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Analysts support shale gas driller Range's $300M royalty sale, ask for more


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Analysts support shale gas driller Range's $300M royalty sale, ask for more

Wall Street analysts liked Appalachian shale gas producer Range Resources Corp.'s $300 million sale of a 1% royalty interest in the bulk of its gas production for its ability to help Range pay down debt but pushed for more sales.

Range said the sale affects $25 million of its cash flow, which was negative $23 million in the second quarter, but will reduce its interest payments by $15 million for a net $10 million annual cash flow reduction.

The company sold the 1% interest on 1.7 Bcfe of production coming from its 300,000-acre leasehold in Washington County, Pa., south of Pittsburgh. Range retains 82% of the revenue from those wells.

Paying down $300 million of the company's reported $4.2 billion debt would help Range hit a 3.0x debt/EBITDA ratio by the end of 2018, CEO Jeff Ventura said in the deal announcement, but analysts are pushing for the sale of larger company assets such as its dry gas acreage in northeast Pennsylvania.

"The company still has an open data room for [northeast Pennsylvania] assets and could potentially announce additional asset sales in the near future," Stifel Nicolaus & Co. oil and gas analyst Jane Trotsenko told clients after the deal's announcement. "We view the announcement as positive as the transaction improves debt metrics and strengthens the balance sheet."

Investors shrugged at the news. Range's shares were down 1% in late trading Oct. 16 at $17.48, after the deal was announced following the Oct. 15 market close.

Paying down debt will pay off for Range's executives, SunTrust Robinson Humphrey Inc. analyst Welles Fitzpatrick said.

"Management bonuses are partially based on getting below 2.9-3.3x debt/EBITDAX by YE:18," Fitzpatrick said Oct. 16. "Debt/EBITDAX is worth 20% of the weighting of management bonuses with 3.3x as 'target' and 2.9x as 'excellent,' with 'target' being worth 120% of base salary in YE bonus and 'excellent' being worth 240%."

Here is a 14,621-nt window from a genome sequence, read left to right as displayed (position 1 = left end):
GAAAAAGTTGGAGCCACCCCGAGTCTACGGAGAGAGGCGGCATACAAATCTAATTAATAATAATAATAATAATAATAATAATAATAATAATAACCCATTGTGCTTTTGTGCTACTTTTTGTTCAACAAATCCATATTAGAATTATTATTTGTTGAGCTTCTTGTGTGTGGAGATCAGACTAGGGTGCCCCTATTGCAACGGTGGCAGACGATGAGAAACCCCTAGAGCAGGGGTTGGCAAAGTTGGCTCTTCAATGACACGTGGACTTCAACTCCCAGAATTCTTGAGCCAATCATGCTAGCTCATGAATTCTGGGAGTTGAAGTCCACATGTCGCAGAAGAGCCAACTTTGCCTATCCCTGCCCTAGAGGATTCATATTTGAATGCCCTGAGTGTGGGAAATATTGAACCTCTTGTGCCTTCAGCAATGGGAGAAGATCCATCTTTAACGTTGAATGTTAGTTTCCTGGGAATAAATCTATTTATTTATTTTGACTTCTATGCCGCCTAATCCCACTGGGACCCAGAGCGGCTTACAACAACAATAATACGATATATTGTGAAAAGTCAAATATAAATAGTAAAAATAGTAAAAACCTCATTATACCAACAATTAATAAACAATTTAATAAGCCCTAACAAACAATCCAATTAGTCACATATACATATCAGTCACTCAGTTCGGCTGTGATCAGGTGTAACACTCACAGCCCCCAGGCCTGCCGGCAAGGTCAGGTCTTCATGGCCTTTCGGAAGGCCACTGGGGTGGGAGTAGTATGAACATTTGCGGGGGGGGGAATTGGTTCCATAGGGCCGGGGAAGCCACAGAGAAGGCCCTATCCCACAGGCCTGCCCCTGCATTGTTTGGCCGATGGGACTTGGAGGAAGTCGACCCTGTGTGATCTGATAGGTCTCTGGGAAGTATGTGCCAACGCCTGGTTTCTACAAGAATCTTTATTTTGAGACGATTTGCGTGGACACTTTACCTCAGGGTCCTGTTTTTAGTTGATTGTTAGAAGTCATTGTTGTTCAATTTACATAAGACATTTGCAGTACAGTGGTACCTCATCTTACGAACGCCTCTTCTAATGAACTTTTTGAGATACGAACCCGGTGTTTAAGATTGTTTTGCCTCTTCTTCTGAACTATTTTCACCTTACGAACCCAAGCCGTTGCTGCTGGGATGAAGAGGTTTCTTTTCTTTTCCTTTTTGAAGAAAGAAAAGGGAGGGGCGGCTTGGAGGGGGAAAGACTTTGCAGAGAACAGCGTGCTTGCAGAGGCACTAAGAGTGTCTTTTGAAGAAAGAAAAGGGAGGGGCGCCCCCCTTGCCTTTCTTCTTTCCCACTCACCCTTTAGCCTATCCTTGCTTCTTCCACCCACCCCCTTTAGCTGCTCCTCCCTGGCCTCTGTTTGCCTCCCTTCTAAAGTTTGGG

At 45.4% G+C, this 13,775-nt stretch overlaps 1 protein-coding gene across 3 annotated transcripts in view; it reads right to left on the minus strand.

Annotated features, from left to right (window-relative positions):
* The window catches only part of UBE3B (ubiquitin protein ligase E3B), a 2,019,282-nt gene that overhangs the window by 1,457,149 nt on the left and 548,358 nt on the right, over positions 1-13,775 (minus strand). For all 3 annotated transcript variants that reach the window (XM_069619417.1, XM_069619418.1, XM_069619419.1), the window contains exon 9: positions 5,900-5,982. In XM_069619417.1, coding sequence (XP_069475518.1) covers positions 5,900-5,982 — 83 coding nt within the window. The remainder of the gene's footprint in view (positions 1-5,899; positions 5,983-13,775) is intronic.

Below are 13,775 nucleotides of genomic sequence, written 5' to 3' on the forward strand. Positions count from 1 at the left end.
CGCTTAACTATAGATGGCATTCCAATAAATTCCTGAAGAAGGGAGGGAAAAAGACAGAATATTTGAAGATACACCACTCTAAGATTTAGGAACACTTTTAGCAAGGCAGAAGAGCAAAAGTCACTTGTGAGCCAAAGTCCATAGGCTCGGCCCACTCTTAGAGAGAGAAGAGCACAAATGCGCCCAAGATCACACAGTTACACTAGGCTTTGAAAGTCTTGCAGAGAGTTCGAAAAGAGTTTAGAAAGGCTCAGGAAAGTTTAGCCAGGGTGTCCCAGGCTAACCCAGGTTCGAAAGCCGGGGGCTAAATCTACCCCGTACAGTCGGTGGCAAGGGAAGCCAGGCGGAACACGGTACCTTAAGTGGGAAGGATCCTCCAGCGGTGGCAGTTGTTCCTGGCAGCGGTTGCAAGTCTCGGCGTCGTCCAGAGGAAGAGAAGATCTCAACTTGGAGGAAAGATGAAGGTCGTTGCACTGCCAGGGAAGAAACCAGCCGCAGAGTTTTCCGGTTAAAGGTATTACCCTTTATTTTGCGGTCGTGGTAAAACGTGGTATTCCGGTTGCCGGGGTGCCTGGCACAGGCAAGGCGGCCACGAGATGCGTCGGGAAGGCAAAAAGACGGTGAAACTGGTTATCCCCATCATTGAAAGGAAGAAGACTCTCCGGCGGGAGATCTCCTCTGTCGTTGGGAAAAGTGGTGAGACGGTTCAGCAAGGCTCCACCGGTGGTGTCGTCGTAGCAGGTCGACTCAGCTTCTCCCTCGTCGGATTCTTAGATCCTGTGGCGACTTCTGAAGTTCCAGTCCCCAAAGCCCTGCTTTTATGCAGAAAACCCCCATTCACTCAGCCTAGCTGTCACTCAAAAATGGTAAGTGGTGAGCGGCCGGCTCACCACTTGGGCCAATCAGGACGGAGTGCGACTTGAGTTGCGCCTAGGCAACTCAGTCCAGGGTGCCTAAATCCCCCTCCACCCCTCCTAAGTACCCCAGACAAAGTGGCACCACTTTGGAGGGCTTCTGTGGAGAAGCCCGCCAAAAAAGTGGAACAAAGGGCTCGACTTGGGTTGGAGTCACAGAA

"The timing was simply a function of the sales process run by an independent bank and the customary documentation," Range spokesman Mike Mackin said. "Compensation did not play a factor in the decision making process. Achieving a particular metric does not necessarily mean that a bonus gets paid, as it is ultimately the decision of the board."

The Oct. 6 opening of Williams Cos. Inc.'s 1.7-Bcf/d Atlantic Sunrise gas pipeline has Range thinking its dry gas wells in Lycoming County are more marketable, Jefferies LLC upstream analyst Mark Lear told clients Oct. 16, but he would like to see Range carve up more of its liquids-rich southwestern Pennsylvania acreage for sale.

"With Atlantic Sunrise now online and basis tightening in [northeast Pennsylvania], the company believes the asset could become more attractive to potential buyers," Lear said. "We believe that further transactions to bring the value of [Range's] deep [southwestern Pennsylvania] inventory forward will be viewed positively."

Analysts at energy investment bank Tudor Pickering Holt & Co. pegged the value of the northeast Marcellus leases at $350 million to $400 million in their Oct. 16 note but think the bigger fish to fry is Range's operations in Louisiana's Terryville field, which Tudor Pickering Holt said is worth roughly $1 billion. Terryville results have been disappointing, with Range admitting its money is better spent in Appalachia these days.

"We expect the company to continue pursuing incremental monetizations given commentary around a potential sale of its Northeast position," Tudor Pickering Holt analysts said in an Oct. 16 note. "Longer term, we think the Terryville fits in the same bucket as we don't believe it can compete with [Range's] Marcellus position from a returns standpoint."

Selling Terryville, which Range purchased in 2016 for $4.2 billion, would involve swallowing a big loss, although Ventura would not rule it out on Range's July 31 earnings call. "If you look at our history, and there's plenty of history to look at — basically, $4 billion in asset sales really over roughly the last decade — when projects are [not] competitive, then we tend to sell them."

Range did not respond to several requests to comment on future sales.